Oil rose in New York as the dollar declined, boosting commodities’ appeal as an alternative investment, and Goldman Sachs Group Inc. and Morgan Stanley increased their price outlooks for crude.
Futures jumped 1.9 percent as the dollar slipped from a nine-week high against the euro after German business confidence unexpectedly stayed near a record in May. Goldman Sachs and Morgan Stanley raised their estimates for Brent oil futures, saying the conflict in Libya is eating into OPEC spare capacity.
“The dollar’s under pressure,” said Gene McGillian, an analyst and broker at Tradition Energy in Stamford, Connecticut. “The upward revisions to some of the investment-bank oil forecasts may be lending a certain positive sentiment to this market.”
Crude for July delivery rose $1.89 to $99.59 a barrel on the New York Mercantile Exchange, the highest settlement since May 18. Prices have climbed 42 percent in the past year. Futures have switched direction each day for the past five sessions.
Prices pared gains from the settlement after the American Petroleum Institute reported at 4:30 p.m. that U.S. crude-oil stockpiles decreased 860,000 barrels to 368.1 million. July oil rose $1.70, or 1.7 percent, to $99.40 a barrel in electronic trading at 4:31 p.m.
Brent crude for July settlement gained $2.43, or 2.2 percent, to $112.53 a barrel on the London-based ICE Futures Europe exchange. Prices are up 58 percent in the past year.
The dollar fell 0.4 percent to $1.4105 per euro at 4:29 p.m. in New York after the German confidence report fueled bets that the European Central Bank will resume boosting borrowing costs. Yesterday, the dollar touched $1.397 per euro, the highest level since March 17.
Commodities surged after Goldman Sachs said it’s turning “more bullish” on raw materials, spurring a jump in sugar, copper, oil and other commodities.
The Thomson Reuters/Jefferies CRB Index of 19 commodities advanced as much as 1.2 percent. It was up 0.7 percent at 339.10 at 4:29 p.m. in New York. Twelve of the commodities climbed.
Goldman Sachs raised its three-month outlook for Brent oil to $115 a barrel, its six-month view to $120 and its 12-month price estimate to $130. Morgan Stanley increased its average forecast for Brent this year by 20 percent to $120 a barrel and by 24 percent for 2012 to $130 a barrel.
“It is only a matter of time until inventories and OPEC spare capacity will become effectively exhausted, requiring higher oil prices to restrain demand, keeping it in line with available supplies,” Goldman Sachs analysts led by New York- based David Greely said in a note e-mailed today.
Crude exports from Libya, holder of Africa’s biggest reserves, slumped 79 percent in March from February, as political unrest curbed shipments, official data posted on the Joint Organization Data Initiative website showed May 18.
“Oil fundamentals remain extremely constructive,” Amrita Sen, an analyst at Barclays Capital in London, said in a Bloomberg television interview with Francine Lacqua. “Libyan supply is not going to come back to the market anytime soon.”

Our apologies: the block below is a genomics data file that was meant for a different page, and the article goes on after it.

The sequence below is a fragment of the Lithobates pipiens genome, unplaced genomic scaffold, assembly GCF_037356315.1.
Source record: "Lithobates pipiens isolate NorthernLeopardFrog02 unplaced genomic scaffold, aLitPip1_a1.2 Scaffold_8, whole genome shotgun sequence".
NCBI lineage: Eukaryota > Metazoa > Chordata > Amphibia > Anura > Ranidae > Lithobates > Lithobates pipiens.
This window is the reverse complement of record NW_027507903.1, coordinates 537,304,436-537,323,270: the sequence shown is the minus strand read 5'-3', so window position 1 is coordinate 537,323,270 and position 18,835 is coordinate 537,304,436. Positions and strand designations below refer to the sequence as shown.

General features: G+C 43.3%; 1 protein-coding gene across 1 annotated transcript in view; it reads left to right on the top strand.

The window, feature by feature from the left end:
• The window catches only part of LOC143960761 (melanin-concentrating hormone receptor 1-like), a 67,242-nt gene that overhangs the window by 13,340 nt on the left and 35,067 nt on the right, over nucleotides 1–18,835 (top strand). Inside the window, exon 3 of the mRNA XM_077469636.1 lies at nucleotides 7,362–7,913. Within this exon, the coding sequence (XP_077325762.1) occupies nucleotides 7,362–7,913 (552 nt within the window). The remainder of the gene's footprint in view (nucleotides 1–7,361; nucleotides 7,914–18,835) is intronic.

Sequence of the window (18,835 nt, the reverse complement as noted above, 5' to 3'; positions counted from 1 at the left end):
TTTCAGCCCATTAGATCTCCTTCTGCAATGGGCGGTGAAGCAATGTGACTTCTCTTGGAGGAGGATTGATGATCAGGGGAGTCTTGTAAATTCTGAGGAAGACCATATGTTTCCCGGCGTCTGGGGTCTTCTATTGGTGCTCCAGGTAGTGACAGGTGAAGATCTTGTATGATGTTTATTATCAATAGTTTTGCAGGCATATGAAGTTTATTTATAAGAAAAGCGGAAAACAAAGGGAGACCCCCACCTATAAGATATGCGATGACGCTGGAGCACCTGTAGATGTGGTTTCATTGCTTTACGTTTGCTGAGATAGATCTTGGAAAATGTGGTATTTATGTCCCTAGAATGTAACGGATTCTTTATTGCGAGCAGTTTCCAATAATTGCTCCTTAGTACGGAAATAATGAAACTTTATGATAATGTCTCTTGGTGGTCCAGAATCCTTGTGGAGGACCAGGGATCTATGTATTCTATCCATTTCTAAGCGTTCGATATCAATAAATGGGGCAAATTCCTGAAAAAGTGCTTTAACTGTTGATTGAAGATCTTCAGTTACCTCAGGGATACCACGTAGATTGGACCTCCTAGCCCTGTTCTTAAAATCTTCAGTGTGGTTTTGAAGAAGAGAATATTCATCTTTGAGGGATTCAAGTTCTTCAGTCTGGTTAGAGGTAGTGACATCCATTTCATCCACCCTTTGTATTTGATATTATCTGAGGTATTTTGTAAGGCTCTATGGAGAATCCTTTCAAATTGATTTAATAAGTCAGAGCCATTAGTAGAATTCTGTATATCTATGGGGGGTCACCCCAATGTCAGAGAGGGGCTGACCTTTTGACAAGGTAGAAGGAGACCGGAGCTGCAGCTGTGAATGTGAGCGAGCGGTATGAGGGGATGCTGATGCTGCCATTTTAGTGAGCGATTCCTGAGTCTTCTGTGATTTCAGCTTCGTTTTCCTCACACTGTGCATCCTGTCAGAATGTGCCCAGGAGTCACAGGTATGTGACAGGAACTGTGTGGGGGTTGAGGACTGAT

The Organization of Petroleum Exporting Countries is unlikely to increase crude production quotas at its next meeting June 8 in Vienna, said Richard Jones, deputy executive director of the International Energy Agency, the Paris-based adviser to 28 nations.
“I would be skeptical,” he said today at a press conference in Brussels. “Knowing OPEC politics, it would be difficult to make a decision in June.”
The IEA said last week that there is a “clear, urgent need for additional supplies.” The statement suggests it may coordinate the release of emergency oil stockpiles if OPEC doesn’t raise production, the London-based Centre for Global Energy Studies said in a report yesterday.
U.S. crude-oil inventories probably fell 1.5 million barrels, or 0.4 percent, in the seven days ended May 20 from 370.3 million the prior week, according to the median of 13 analyst estimates before an Energy Department report tomorrow. Supplies dropped after flooding along the Mississippi River limited imports and refineries increased the amount of crude they processed, the survey showed.
“Three times this year we’ve seen crude stocks fall,” said Matt Smith, a commodities analyst for Summit Energy Services Inc. in Louisville, Kentucky. “We’re not willing to move down and test the lows we’ve seen around $94 because of continued supply concerns and intermittent bouts of bullishness.”
Gasoline supplies probably gained 450,000 barrels last week from 205.9 million in the prior week, the survey showed. Consumption of the motor fuel jumped 2.5 percent to 9.05 million barrels a day during the second week in May, the biggest weekly increase since April 8.Gasoline demand typically peaks during the summer months in the U.S.
Gasoline for June delivery rose 5.47 cents, or 1.9 percent, to settle at $2.9928 a gallon on the Nymex. Futures have advanced 52 percent in the past year.
Oil volume in electronic trading on the Nymex was 523,203 contracts as of 4:29 p.m. in New York. Volume totaled 493,860 contracts yesterday, the lowest level in three weeks. Open interest was 1.53 million contracts.
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